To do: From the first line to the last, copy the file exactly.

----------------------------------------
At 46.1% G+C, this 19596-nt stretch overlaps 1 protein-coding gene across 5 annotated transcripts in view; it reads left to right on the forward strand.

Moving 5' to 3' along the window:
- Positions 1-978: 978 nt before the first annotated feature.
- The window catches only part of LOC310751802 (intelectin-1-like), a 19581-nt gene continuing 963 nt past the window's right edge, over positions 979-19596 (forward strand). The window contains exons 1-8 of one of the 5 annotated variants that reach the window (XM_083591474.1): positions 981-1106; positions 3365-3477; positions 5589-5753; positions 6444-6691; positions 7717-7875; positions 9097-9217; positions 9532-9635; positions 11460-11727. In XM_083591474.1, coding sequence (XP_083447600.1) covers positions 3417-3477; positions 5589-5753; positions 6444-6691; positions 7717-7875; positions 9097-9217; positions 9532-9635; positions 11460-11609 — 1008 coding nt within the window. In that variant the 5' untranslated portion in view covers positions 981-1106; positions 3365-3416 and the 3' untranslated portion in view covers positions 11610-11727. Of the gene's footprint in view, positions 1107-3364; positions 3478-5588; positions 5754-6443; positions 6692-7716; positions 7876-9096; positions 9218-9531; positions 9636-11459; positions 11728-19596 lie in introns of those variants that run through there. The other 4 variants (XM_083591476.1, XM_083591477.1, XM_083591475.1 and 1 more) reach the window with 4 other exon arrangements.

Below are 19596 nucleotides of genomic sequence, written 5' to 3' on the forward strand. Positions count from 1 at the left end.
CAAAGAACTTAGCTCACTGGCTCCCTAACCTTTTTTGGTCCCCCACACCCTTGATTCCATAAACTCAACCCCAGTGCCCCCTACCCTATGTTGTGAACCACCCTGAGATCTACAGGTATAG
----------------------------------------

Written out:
At 46.1% G+C, this 19596-nt stretch overlaps 1 protein-coding gene across 5 annotated transcripts in view; it reads left to right on the forward strand.

Moving 5' to 3' along the window:
- Positions 1-978: 978 nt before the first annotated feature.
- The window catches only part of LOC310751802 (intelectin-1-like), a 19581-nt gene continuing 963 nt past the window's right edge, over positions 979-19596 (forward strand). The window contains exons 1-8 of one of the 5 annotated variants that reach the window (XM_083591474.1): positions 981-1106; positions 3365-3477; positions 5589-5753; positions 6444-6691; positions 7717-7875; positions 9097-9217; positions 9532-9635; positions 11460-11727. In XM_083591474.1, coding sequence (XP_083447600.1) covers positions 3417-3477; positions 5589-5753; positions 6444-6691; positions 7717-7875; positions 9097-9217; positions 9532-9635; positions 11460-11609 — 1008 coding nt within the window. In that variant the 5' untranslated portion in view covers positions 981-1106; positions 3365-3416 and the 3' untranslated portion in view covers positions 11610-11727. Of the gene's footprint in view, positions 1107-3364; positions 3478-5588; positions 5754-6443; positions 6692-7716; positions 7876-9096; positions 9218-9531; positions 9636-11459; positions 11728-19596 lie in introns of those variants that run through there. The other 4 variants (XM_083591476.1, XM_083591477.1, XM_083591475.1 and 1 more) reach the window with 4 other exon arrangements.

Below are 19596 nucleotides of genomic sequence, written 5' to 3' on the forward strand. Positions count from 1 at the left end.
CAAAGAACTTAGCTCACTGGCTCCCTAACCTTTTTTGGTCCCCCACACCCTTGATTCCATAAACTCAACCCCAGTGCCCCCTACCCTATGTTGTGAACCACCCTGAGATCTACAGGTATAG